By Jenny Kane
The Scottish islands that inspired cult pagan film The Wicker Man have lost their last permanent residents.
Tanera Mor in the Summer Isles was the last inhabited island in the group until the owners recent move to the mainland.
The group of 17 islands, set amid the breathtaking, rugged beauty of Scotland’s . . . → Read More: Last Residents Leave “The Wicker Man” Islands
By Darragh Murphy
Down towards Gougán Barra, where the remote wilds of west Cork meet the gentle slopes of the Lee valley, Ted Cook’s home seems like a relic from a forgotten era.
A pheasant keeps sentry out front, unperturbed by visitors. Behind the gate, the grassy driveway looks like it hasn’t seen a car . . . → Read More: Ancient Irish Trees Brought Back to Life
By Stephanie Pappas
A strange slab of rock discovered in Russia more than 20 years ago appears to be a combination sundial and moondial from the Bronze Age, a new study finds.
The slab is marked with round divots arranged in a circle, and an astronomical analysis suggests that these markings coincide with heavenly events, . . . → Read More: Ancient Slab May Be Sundial-Moondial
By Owen Jarus
A massive cult complex, dating back about 3,300 years, has been discovered at the site of Tel Burna in Israel.
While archaeologists have not fully excavated the cult complex, they can tell it was quite large, as the courtyard alone was 52 by 52 feet (16 by 16 meters). Inside the complex, . . . → Read More: Ancient Cult Complex Discovered in Israel
By Jake Wallis Simons
On the vast plains of the Altiplano plateau in South America live people who believe in magic.
Many of the Aymara — an ancient, indigenous race found in Bolivia, Peru and Chile — suppose that on Tuesdays and Fridays, ordinary people become vulnerable to harmful spirits and the evil eye.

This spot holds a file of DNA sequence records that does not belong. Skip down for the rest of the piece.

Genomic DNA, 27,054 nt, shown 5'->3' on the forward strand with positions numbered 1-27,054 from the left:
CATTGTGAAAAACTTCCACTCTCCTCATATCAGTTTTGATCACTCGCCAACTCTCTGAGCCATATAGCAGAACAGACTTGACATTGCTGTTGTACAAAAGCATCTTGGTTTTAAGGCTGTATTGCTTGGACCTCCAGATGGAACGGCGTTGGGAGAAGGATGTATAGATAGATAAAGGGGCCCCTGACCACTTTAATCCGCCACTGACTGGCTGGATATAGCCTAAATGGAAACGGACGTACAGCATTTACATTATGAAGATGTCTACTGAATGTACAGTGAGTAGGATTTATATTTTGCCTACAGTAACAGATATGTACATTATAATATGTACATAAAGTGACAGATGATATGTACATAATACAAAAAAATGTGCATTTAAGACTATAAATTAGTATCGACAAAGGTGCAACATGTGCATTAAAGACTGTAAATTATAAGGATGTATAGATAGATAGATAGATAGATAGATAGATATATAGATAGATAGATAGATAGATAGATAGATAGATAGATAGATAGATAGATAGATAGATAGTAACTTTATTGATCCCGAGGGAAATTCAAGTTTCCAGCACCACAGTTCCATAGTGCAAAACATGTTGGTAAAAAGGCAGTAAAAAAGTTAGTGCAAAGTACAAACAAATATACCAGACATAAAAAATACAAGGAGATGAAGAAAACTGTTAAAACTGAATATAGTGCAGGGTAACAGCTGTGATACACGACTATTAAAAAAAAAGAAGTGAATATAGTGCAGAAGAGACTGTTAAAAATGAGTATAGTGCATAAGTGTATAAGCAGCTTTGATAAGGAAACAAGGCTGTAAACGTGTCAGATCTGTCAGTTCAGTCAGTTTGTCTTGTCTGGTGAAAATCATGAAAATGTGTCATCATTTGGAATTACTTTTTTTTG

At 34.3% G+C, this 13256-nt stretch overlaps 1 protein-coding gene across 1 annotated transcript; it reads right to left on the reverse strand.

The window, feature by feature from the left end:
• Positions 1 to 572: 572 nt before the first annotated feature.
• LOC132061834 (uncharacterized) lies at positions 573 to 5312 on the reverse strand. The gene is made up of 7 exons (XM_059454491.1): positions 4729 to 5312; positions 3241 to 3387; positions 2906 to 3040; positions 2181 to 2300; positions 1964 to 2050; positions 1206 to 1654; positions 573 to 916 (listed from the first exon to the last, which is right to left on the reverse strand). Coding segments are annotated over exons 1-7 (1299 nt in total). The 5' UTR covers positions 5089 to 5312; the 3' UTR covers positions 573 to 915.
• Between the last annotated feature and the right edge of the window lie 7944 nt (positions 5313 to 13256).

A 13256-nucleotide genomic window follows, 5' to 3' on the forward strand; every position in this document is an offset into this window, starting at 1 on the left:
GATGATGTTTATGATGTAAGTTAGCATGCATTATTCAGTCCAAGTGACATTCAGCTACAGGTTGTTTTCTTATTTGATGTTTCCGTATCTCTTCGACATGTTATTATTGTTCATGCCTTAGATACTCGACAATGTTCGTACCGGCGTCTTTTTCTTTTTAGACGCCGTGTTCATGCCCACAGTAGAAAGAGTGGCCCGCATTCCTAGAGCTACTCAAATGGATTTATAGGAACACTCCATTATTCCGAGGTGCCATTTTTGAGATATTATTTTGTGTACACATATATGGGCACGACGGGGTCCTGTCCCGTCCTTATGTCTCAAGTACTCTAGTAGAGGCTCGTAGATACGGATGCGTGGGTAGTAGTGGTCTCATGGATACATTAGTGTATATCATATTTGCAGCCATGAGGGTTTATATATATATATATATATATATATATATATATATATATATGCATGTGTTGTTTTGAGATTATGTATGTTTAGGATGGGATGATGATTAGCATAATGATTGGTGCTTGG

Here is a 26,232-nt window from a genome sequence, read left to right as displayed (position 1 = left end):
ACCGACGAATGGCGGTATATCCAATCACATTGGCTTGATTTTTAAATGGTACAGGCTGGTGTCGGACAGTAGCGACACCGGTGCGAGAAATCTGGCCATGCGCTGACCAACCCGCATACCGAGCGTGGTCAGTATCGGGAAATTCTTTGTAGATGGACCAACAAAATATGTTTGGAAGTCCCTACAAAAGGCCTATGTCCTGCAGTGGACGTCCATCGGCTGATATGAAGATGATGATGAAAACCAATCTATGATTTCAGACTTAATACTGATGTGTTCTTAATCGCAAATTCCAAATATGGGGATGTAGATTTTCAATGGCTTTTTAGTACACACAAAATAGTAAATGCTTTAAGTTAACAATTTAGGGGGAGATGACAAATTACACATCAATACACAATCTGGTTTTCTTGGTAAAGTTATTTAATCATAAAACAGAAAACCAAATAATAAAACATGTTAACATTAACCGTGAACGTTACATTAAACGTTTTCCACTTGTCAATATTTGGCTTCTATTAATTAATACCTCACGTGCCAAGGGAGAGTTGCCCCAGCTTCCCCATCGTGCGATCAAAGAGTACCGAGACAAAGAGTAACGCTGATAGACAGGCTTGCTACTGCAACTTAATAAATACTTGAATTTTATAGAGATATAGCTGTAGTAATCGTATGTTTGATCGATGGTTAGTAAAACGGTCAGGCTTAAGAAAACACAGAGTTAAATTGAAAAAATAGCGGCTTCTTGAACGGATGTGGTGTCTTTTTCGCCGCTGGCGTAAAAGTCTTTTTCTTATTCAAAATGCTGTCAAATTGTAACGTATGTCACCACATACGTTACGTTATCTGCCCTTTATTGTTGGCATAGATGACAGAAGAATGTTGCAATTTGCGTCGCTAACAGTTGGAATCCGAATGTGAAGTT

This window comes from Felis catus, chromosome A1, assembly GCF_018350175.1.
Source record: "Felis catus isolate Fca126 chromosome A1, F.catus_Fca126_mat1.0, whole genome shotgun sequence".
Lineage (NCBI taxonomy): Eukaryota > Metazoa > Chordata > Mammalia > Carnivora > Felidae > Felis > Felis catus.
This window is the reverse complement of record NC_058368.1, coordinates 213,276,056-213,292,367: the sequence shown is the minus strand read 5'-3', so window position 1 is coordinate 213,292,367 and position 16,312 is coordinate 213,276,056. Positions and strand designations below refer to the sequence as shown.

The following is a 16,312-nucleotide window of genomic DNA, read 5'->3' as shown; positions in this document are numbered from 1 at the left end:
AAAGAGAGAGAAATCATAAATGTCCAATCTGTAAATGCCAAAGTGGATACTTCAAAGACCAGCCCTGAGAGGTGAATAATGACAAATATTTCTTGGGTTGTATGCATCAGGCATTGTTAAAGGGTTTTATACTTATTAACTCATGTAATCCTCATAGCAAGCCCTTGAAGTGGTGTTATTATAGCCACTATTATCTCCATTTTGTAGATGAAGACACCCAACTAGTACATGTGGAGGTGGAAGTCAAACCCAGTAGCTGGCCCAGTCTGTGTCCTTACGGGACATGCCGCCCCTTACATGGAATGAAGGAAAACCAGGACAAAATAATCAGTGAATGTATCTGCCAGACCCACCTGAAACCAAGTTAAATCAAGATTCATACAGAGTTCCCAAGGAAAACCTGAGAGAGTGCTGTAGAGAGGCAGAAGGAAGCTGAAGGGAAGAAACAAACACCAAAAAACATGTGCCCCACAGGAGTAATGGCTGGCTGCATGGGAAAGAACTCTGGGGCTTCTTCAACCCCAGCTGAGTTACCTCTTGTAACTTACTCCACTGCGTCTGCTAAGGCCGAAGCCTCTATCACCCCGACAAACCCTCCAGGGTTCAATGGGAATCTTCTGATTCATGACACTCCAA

That’s . . . → Read More: The ‘Catholic Witchdoctors’ of Bolivia
MIT anthropologist finds that after Soviet domination, a rebirth of shamanism helped Mongolia rewrite its own history
By Peter Dizikes
In 1990, as the Soviet Union was disintegrating, Mongolia, long a satellite of the U.S.S.R., regained its independence. Socialism was out and free markets returned. Religion — in the form of Buddhism, shamanism, and other . . . → Read More: The Surprising Story of Mongolian Shamanism
Agence France-Presse in Shimla
A court in remote northern India has banned a long tradition of sacrificing animals for religious reasons, deeming the practice cruel and barbaric.
The high court in Himachal Pradesh has asked police and other officials to enforce its ban on the slaughter, mainly of goats in Hindu temples throughout the . . . → Read More: Indian Court Bans Animal Sacrifice
By John Lichfield
French archaeologists have discovered an extremely rare example of a neolithic “earth mother” figurine on the banks of the river Somme.
The 6,000-year-old statuette is 8in high, with imposing buttocks and hips but stubby arms and a cone-like head. Similar figures have been found before in Europe but rarely so far north . . . → Read More: The Earth Mother of All Neolithic Discoveries
A groundbreaking survey of the site has turned up tantalizing new clues to what really went on there
By Ed Caesar
We walked the Avenue, the ancient route along which the stones were first dragged from the River Avon. For centuries, this was the formal path to the great henge, but now the only . . . → Read More: What Lies Beneath Stonehenge?
By Carolyn Emerick
The islands of Orkney are a beautiful archipelago located between the Atlantic Ocean and the North Sea, to the Northeast of Scotland. Like the rest of the British Isles, Orkney is an amalgam of influences. The ancients left standing stones and neolithic settlements as prehistoric monuments to their culture.
The next known . . . → Read More: Orkney Islands’ Neolithic and Viking Heritage